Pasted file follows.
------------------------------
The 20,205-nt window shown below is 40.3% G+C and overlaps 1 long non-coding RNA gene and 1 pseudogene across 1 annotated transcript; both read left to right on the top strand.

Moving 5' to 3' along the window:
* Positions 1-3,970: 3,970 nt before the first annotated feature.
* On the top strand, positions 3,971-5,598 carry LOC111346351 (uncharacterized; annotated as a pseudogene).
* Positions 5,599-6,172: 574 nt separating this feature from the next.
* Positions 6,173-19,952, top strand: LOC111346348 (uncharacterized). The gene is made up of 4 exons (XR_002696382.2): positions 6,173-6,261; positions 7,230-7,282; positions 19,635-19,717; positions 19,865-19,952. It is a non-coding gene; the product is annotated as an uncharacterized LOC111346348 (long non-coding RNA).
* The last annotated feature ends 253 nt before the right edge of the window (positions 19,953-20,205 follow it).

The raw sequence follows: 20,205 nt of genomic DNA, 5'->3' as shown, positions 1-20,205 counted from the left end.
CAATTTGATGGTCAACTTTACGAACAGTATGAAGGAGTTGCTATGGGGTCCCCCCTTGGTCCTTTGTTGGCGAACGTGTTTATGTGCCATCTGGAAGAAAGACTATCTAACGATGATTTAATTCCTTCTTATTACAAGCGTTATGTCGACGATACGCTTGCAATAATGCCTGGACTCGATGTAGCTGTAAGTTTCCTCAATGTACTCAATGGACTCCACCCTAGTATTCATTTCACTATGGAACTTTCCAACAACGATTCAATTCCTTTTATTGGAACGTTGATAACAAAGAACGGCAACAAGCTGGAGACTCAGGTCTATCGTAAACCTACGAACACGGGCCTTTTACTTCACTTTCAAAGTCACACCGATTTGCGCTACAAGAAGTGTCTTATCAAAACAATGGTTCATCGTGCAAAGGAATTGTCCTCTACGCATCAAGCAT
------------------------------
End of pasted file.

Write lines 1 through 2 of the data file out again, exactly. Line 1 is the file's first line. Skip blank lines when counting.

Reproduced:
The 20,205-nt window shown below is 40.3% G+C and overlaps 1 long non-coding RNA gene and 1 pseudogene across 1 annotated transcript; both read left to right on the top strand.

Moving 5' to 3' along the window: